Is Richard Simmons a Prisoner in His Own Home? 5 Revelations From N.Y. Daily News' Exposé
Friends say they haven't seen the fitness icon in two years, blaming his housekeeper, brother, manager — even witchcraft — as they claim a depressed Simmons is being taken advantage of.
Why has fitness guru Richard Simmons been out of the limelight for two years?
An exposé posted online Saturday by the New York Daily News suggested that his housekeeper, Teresa Reveles, is keeping him isolated in his Hollywood Hills home against his will and that she, along with Simmons' brother and manager, have prevented his friends from seeing or speaking with him. Some people quoted in the story claim they haven't had contact with Simmons — known for his Sweatin' to the Oldies workout series and numerous appearances on David Letterman's late-night show — since 2013.
"I feel that Richard is now being controlled by the very people that he controlled his whole life,” said Mauro Oliveira, Simmons' masseur and former assistant. "Controlled in the sense that they are taking advantage of his weak mental state. Controlled in the sense that they are controlling his mail, controlling his everything. His brother, the manager and Teresa. Those three people."
Refuting the report, Simmons' rep insisted that the pop culture icon is not missing but on a break from being in the public eye.
"As I have stated in the past, these claims are untrue and preposterous," Tom Estey told People. "Richard, after 40 years of being in the spotlight, is now simply taking a break from the public eye and working behind the scenes to continue to help those millions of people worldwide in need of his assistance and on several projects to be announced soon."
Simmons himself may clear up several unanswered questions on Monday: NBC's Today announced Sunday on Twitter that he will appear on the program in an exclusive interview with Savannah Guthrie.
Meanwhile, here are five big revelations from the Daily News' exposé:
1. Friends say they are being blocked from seeing or talking to Simmons.
Oliveira last saw his friend in April 2014. During that meeting at Simmons' home, the then 65-year-old fitness guru said the friends could "no longer see each other." When pressed for a reason, Simmons replied: "I don't know. I just want to be by myself, and I want to be in the house, and we're never going to see each other again." At one point, Simmons told Reveles — who has been Simmons' live-in housekeeper for three decades — that Oliveira was going to go upstairs with him, and, Oliveira said, she then shouted: "No, no, no! Get out! Get out!" When Oliveira asked if Reveles was "controlling his life now," Simmons answered simply: "Yes." Simmons later told Oliveira that she wanted to "put a restraining order against" him. Another friend, June Park, tried to give Simmons flowers on his 66th birthday — July 12, 2014 — but was blocked by Reveles, she says, adding that she's tried calling him but he hasn’t called her back. Other friends quoted anonymously make the same claims, but Michael Catalano, Simmons' longtime manager, refuted that, calling their suggestions that Simmons is being held against his will in his own home "ridiculous. Richard has always been someone who makes up his own mind what he wants to do."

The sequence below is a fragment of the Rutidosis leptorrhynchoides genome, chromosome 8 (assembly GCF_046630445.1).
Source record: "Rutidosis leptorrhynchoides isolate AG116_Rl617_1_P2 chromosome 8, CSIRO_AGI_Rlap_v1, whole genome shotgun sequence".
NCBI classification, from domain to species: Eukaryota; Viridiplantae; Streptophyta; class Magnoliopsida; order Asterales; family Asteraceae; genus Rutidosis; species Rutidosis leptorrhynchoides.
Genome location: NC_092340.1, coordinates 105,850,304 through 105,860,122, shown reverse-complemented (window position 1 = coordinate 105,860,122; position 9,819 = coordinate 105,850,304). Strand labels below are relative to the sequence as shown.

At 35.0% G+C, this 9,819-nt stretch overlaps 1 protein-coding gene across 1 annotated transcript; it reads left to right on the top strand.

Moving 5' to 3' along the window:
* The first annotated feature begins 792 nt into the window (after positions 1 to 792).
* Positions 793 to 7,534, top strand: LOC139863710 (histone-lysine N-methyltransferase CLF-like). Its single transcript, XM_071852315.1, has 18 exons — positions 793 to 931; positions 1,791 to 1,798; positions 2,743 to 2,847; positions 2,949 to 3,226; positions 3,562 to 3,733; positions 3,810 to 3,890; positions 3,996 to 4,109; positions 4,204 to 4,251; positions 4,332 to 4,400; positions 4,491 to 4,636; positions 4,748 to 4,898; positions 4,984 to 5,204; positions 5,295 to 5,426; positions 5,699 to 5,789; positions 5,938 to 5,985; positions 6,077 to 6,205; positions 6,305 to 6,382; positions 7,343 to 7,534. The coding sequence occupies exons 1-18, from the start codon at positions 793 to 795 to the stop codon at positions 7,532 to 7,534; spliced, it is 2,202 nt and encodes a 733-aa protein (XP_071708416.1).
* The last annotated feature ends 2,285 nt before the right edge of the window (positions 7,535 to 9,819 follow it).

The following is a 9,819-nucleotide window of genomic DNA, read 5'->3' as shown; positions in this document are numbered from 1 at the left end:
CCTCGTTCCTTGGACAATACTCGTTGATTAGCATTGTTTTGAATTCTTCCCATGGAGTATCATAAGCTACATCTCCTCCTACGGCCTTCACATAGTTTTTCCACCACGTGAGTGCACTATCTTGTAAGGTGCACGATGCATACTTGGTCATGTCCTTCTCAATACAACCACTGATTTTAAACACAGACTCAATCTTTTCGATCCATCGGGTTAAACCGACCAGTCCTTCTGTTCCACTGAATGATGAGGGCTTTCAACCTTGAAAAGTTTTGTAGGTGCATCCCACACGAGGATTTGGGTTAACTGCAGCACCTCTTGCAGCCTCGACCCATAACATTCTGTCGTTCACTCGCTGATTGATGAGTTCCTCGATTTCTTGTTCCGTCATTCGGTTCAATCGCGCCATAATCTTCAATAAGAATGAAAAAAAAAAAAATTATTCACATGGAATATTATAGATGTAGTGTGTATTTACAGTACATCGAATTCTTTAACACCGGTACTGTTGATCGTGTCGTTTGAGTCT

2. Oliveira believes that witchcraft is involved.
"I think 'tormented' is the best word to describe his mental state," Oliveira told the Daily News. "I think it was [caused by] black magic, witchcraft. That’s not close to your culture, but to my culture in Brazil, and to Mexicans [Reveles is from Mexico], that is a real thing. They invoke the spirits. They light black candles, and red and blue candles. I've never participated. I only saw from a distance. But at services, they do special meals. They offer meals to the bad spirits, and light candles, invoking with words."
3. Simmons' childhood experiences made him want to help people — and he takes it hard when he can't.
Simmons documented in his 1999 memoir, Still Hungry — After All These Years, that his dad was hard on him as a child and would ignore him for long periods. The 5-foot-7 Simmons also turned to food for comfort and at one point weighed 250 pounds. He was bullied as a child and used those experiences to help others struggling with weight issues, both over- and underweight people. One woman whom he came into contact with later died from anorexia, and he took her death personally, reportedly struggling for decades with his anguish over what he could have done to prevent her death.
4. Simmons may be depressed.
Oliveira believes Simmons is in this state due to a chronic knee injury that is preventing him from teaching fitness classes, along with the death of his 17-year-old dog. He thinks Simmons is living a life now "medicated and in bed." And other friends say he still struggles with his family history. According to one: "He sometimes will slip into the persona of a 5-year-old child. He'll play with dolls, and call you 'daddy.' It's 'daddy this' and 'daddy that.'"
5. He acted out of character during a trip to Europe in 2013.
Oliveira says he, Simmons, Catalano and a few others traveled to France, England and Italy in late 2013. During their final day of the trip, in Venice, Simmons showed up in the hotel lobby dressed in a purple wig, fur coat and earrings, as well as purple lipstick and rouge. The group later boarded a gondola, and when the gondolier started screaming at Simmons' sister-in-law for tipping the boat, Oliveira told him to stop speaking to her that way. At that point, Oliveira said, Simmons turned on his friend: "Richard turned to me, and started screaming at me, [saying] that I was a nobody, that I wasn't an accomplished artist. I don’t know if he was looking for an opportunity or a reason. [Then] he started singing opera." Oliveira believes Simmons was "possessed by a bad spirit."